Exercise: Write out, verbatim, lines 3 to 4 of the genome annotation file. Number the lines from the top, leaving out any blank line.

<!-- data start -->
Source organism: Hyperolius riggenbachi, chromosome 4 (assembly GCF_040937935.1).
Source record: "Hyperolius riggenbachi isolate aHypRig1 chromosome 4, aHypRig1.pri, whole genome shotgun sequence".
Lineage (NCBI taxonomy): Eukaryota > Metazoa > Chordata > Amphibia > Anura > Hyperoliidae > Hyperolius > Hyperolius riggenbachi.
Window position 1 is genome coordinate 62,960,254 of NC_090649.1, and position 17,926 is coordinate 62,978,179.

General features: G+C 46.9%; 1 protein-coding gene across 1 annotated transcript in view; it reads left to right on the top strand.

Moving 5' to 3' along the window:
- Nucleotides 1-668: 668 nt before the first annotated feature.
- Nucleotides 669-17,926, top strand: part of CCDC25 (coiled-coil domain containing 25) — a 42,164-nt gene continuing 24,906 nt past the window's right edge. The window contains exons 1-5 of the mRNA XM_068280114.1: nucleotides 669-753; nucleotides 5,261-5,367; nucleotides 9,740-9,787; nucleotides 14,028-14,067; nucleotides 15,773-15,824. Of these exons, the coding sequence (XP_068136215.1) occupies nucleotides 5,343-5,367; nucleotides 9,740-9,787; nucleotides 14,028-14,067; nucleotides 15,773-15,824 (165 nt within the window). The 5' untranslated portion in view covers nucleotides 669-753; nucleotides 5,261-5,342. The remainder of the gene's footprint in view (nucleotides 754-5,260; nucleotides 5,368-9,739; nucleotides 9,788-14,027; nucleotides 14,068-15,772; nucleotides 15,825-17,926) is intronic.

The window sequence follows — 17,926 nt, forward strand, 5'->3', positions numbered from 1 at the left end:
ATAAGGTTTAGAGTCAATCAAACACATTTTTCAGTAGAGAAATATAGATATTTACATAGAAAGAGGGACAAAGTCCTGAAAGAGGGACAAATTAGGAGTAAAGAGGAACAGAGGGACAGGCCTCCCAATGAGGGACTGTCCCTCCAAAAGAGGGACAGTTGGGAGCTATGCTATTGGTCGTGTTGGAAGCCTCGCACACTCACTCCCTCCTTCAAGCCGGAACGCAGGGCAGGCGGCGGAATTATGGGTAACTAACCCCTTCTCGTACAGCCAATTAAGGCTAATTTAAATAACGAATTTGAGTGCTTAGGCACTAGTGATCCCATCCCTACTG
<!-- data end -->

Lineage (NCBI taxonomy): Eukaryota > Metazoa > Chordata > Amphibia > Anura > Hyperoliidae > Hyperolius > Hyperolius riggenbachi.
Window position 1 is genome coordinate 62,960,254 of NC_090649.1, and position 17,926 is coordinate 62,978,179.